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Rock Art Distribution in Africa
African Rock Art is amongst the world’s oldest surviving art, predating writing by tens of thousands of years. It is significant because it offers tantalising glimpses into early cultures and beliefs, as well as into early morality and the development of imaginative abilities. As such, rock art is irreplaceable.

Africa has the greatest variety and some of the oldest rock art on earth. Africa has far more rock art than any other continent, with at least 10 million images spread across more than 30 countries. Africa’s rock paintings and engravings, some of them many thousands of years old, are our heritage, a heritage that informs us how our ancestors thought and perceived their world. They are the earliest remaining evidence of spiritual/religious beliefs; they speak of Africa’s rich history and culture, and a time long before writing was invented. Across Africa today, researchers record and study the art, seeking its age, meaning and original purposes. Aware of emerging conservation problems, African governments are creating management plans and encouraging local communities to become involved in the art’s protection.

It has so far proven difficult to establish accurate dates for rock art. Scientists use radiometric techniques to date organic components such as charcoal and to date binders such as blood, egg-white and urine. In some parts of Africa, experts have been able to develop chronologies based upon the existence of ancient species such as the crocodile, now extinct in the Sahara, or the introduction of exotic new species like the horse, camel or dog.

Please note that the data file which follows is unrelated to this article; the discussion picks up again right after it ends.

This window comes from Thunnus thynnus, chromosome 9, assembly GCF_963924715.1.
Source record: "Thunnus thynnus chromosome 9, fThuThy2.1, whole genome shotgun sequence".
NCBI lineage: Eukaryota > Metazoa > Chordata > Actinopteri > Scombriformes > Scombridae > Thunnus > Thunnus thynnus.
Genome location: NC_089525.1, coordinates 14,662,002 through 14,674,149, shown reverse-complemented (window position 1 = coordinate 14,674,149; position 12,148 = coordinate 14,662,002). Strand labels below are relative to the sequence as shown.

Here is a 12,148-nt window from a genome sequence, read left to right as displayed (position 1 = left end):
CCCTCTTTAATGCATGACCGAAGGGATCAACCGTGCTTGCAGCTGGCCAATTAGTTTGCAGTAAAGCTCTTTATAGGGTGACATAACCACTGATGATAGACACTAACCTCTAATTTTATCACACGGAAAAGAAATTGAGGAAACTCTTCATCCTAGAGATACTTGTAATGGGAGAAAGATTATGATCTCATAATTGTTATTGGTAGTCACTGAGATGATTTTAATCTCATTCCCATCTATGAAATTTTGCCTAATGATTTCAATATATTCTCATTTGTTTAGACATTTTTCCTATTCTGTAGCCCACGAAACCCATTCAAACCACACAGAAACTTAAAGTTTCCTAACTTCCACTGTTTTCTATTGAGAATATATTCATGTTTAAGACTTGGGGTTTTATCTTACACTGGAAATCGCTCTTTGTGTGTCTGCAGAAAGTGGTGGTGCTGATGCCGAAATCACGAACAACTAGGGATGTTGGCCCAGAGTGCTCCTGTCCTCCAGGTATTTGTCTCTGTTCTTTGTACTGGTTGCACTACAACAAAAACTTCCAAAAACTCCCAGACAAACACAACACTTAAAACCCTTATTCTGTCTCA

Because Africa’s rock art was created in exposed places, much has now disappeared. What we see today was probably created during the last 12,000 years, while much of it is less than 6,000 years old. Researchers however believe that Africa’s now-vanished art may have been contemporary with Europe’s great Palaeolithic cave art – between 15,000 and 33,000 years old. Isolated examples of older art have, however survived to the present e.g. aurochs engravings in the Nile Valley dated at 17,000 years before present, roughly the same age as Lascaux in France.

Some rock paintings and engravings in Africa are themselves magnificent art, comparable to some of the finest works found in the World’s art galleries. Therein, African rock art is a world heritage.